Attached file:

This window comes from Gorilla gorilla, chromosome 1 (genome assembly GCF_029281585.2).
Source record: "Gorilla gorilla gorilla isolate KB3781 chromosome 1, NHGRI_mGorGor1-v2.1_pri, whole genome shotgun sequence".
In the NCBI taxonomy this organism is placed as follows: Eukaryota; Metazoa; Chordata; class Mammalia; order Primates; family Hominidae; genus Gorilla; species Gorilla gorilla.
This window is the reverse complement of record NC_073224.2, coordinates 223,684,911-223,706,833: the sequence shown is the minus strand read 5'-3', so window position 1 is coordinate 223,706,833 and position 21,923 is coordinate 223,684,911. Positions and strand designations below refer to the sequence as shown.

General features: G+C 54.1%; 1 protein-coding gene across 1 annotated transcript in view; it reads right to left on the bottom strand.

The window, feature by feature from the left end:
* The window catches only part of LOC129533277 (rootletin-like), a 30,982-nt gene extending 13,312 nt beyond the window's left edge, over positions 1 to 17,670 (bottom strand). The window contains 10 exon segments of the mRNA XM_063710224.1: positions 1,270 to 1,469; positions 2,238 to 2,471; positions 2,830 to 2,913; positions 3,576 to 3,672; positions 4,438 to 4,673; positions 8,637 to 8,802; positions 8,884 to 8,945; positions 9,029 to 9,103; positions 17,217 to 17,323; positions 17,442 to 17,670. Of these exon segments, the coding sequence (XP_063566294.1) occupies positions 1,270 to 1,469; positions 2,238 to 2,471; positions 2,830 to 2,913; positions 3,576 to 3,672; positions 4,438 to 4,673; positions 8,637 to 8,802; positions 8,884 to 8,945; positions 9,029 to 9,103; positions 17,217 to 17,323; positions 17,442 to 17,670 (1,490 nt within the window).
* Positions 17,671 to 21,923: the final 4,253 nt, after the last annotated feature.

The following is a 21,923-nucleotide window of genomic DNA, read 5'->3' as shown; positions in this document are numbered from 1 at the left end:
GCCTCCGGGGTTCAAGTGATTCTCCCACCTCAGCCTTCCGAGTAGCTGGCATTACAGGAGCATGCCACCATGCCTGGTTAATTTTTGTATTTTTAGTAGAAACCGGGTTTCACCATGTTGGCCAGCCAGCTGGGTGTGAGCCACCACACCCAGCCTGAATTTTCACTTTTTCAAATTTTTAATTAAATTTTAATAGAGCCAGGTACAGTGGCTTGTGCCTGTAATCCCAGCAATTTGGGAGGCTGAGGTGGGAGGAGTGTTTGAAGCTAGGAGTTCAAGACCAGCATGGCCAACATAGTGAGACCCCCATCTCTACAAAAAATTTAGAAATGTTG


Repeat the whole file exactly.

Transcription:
This window comes from Gorilla gorilla, chromosome 1 (genome assembly GCF_029281585.2).
Source record: "Gorilla gorilla gorilla isolate KB3781 chromosome 1, NHGRI_mGorGor1-v2.1_pri, whole genome shotgun sequence".
In the NCBI taxonomy this organism is placed as follows: Eukaryota; Metazoa; Chordata; class Mammalia; order Primates; family Hominidae; genus Gorilla; species Gorilla gorilla.
This window is the reverse complement of record NC_073224.2, coordinates 223,684,911-223,706,833: the sequence shown is the minus strand read 5'-3', so window position 1 is coordinate 223,706,833 and position 21,923 is coordinate 223,684,911. Positions and strand designations below refer to the sequence as shown.

General features: G+C 54.1%; 1 protein-coding gene across 1 annotated transcript in view; it reads right to left on the bottom strand.

The window, feature by feature from the left end:
* The window catches only part of LOC129533277 (rootletin-like), a 30,982-nt gene extending 13,312 nt beyond the window's left edge, over positions 1 to 17,670 (bottom strand). The window contains 10 exon segments of the mRNA XM_063710224.1: positions 1,270 to 1,469; positions 2,238 to 2,471; positions 2,830 to 2,913; positions 3,576 to 3,672; positions 4,438 to 4,673; positions 8,637 to 8,802; positions 8,884 to 8,945; positions 9,029 to 9,103; positions 17,217 to 17,323; positions 17,442 to 17,670. Of these exon segments, the coding sequence (XP_063566294.1) occupies positions 1,270 to 1,469; positions 2,238 to 2,471; positions 2,830 to 2,913; positions 3,576 to 3,672; positions 4,438 to 4,673; positions 8,637 to 8,802; positions 8,884 to 8,945; positions 9,029 to 9,103; positions 17,217 to 17,323; positions 17,442 to 17,670 (1,490 nt within the window).
* Positions 17,671 to 21,923: the final 4,253 nt, after the last annotated feature.

The following is a 21,923-nucleotide window of genomic DNA, read 5'->3' as shown; positions in this document are numbered from 1 at the left end:
GCCTCCGGGGTTCAAGTGATTCTCCCACCTCAGCCTTCCGAGTAGCTGGCATTACAGGAGCATGCCACCATGCCTGGTTAATTTTTGTATTTTTAGTAGAAACCGGGTTTCACCATGTTGGCCAGCCAGCTGGGTGTGAGCCACCACACCCAGCCTGAATTTTCACTTTTTCAAATTTTTAATTAAATTTTAATAGAGCCAGGTACAGTGGCTTGTGCCTGTAATCCCAGCAATTTGGGAGGCTGAGGTGGGAGGAGTGTTTGAAGCTAGGAGTTCAAGACCAGCATGGCCAACATAGTGAGACCCCCATCTCTACAAAAAATTTAGAAATGTTG